Friday, 9 November 2007

Invisible Target



INVISIBLE TARGET (2007)

Directed by: Benny Chan
Screenplay: Benny Chan, Chi Man Ling
Starring: Nicholas Tse, Wu Jing, Shawn Yue and Jaycee Chan.

Invisible Target is a noble attempt by an established Hong Kong helmer to fuse a hip young cast to a tough and breakneck story. Hard hitting action reminiscent of old school Hong Kong actioneers, solid performances and sleek direction makes Invisible Target one of the years best action flicks and another step in the right direction for Hong Kong action.

Nicholas Tse (Time & Tide), Shawn Yue (Dragon Tiger Gate) and Jaycee Chan (2Young) are three cops brought together, for varying reasons, to take down a gang of criminals who are wrecking havoc across Hong Kong. The gang is led by Wu Jing (SPL), an almost superhuman like villain who along with his gang (including Andy On from New Police Story) are out to assert themselves as a force to be reckoned with and retrieve some stolen money they believe is rightly theirs. However, they do not reckon on the tenacity of three young police officers who will do anything, no matter the cost or structural damage to the city, to put a stop to them. A game of cat and mouse ensues as the cops are pushed to their limit before and all out, explosive finale erupts in a police station. Let the chaos begin.



Clocking in at just over two hours, Invisible Target crams a lot into its running time. Those looking for a realistic police procedural drama may want to look elsewhere (or re-watch the Infernal Affairs flicks) but those who enjoy a cops and robbers drama with plenty of action will find a lot to like. Benny Chan, one of Hong Kong’s most reliable directors, has crafted another great action flick. It may not reach the classic status of previous hits such as Big Bullet, Who Am I? and the more recent (and underrated) New Police Story but he can add Invisible Target as a major achievement to an already exceptional CV. For the most part the film manages a nice balance between drama and action. Most of the action in the first hour is short, sharp and sweet but always entertaining and crafted with considerable skill. A rooftop chase and restaurant fight are standouts, all of which lead to the lengthy action explosion of the last thirty minutes. Taking place in and outside of a police station the finale crams in fights, gunfire, body burns, high-falls and many explosions with giddy glee. This is what Hong Kong used to do best: sustained action finales that would leave the viewer in awe with the amount of action and dangerous stunts on display. It’s good to see Invisible Target getting back to that tradition.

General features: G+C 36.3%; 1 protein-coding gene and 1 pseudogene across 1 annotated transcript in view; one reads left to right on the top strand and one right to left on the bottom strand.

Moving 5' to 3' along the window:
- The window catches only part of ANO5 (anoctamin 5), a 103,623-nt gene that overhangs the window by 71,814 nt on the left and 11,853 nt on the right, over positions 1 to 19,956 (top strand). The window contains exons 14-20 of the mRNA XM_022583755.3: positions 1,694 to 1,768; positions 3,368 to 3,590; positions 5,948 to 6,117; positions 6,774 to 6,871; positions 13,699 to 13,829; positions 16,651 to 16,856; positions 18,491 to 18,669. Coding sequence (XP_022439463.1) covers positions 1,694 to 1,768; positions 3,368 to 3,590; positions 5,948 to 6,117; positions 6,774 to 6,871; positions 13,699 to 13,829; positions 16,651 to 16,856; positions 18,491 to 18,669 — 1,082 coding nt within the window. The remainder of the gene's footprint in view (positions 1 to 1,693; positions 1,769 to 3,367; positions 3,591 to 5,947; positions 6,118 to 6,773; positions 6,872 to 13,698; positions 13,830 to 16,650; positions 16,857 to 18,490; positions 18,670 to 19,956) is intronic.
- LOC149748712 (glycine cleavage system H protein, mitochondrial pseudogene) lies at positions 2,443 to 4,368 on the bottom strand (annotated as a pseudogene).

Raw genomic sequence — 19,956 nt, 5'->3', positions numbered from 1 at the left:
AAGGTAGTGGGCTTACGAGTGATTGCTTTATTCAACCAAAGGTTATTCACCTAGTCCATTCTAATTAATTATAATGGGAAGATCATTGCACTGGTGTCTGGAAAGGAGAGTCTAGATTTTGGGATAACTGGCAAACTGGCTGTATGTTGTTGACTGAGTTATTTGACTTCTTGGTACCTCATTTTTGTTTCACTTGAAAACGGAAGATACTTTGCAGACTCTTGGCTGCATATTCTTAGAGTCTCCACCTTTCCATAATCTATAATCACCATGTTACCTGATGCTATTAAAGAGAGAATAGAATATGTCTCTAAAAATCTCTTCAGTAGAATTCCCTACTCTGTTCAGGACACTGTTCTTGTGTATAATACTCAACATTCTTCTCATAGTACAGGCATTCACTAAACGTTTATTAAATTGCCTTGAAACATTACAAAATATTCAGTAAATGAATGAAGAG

Drama and acting wise the film mostly succeeds. Benny Chan has a tendency to slip into melodrama and Invisible Target is no different. A little too much philosophizing on what it is to be a cop or a criminal doesn’t deter from the good acting on display and the solid scenes of drama. Tse and Yue are both good as the brooding, ass kicking cops but are perhaps given too little to do other than, well, brood and kick ass. If the film belongs to anybody, it’s two people: Wu Jing and Jaycee Chan. Looking at Chan first (the son of the legendary, Jackie) he gives a great performance as the inexperienced, very put upon cop. Some have criticized that he doesn’t get to cut loose and kick ass like the rest of them (and thus not living up to the standard his father set). Yet, they are missing the point. His character is an inexperienced cop and is put through the ringer, emotionally and physically, during the course of the film and Chan plays it to the tilt. His character is not supposed to be like the ones his father played and it’s unfair to compare. It’s a brave role to take on and Chan performs it ably and should be applauded for taking on the role that isn’t your typical hero. This brings us to Wu Jing. Once again, much like he did in SPL, he steals the film from everyone else around him. Intense, charismatic and able to kick ass like the best of them, Jing once again proves the rule that villains are often more interesting than the heroes. Getting to strut his stuff in a number of fight sequences, Jing builds on the menace he displayed in SPL, creating another memorable villain who kicks the living hell out of the film’s heroes in the final showdown.

Overall, Invisible Target is great entertainment. Another solid film from director Benny Chan, a young cast who show they can run with the best of them, and some glass shattering action that shows Hong Kong has still got it when it comes to the pyrotechnics. Highly recommended.

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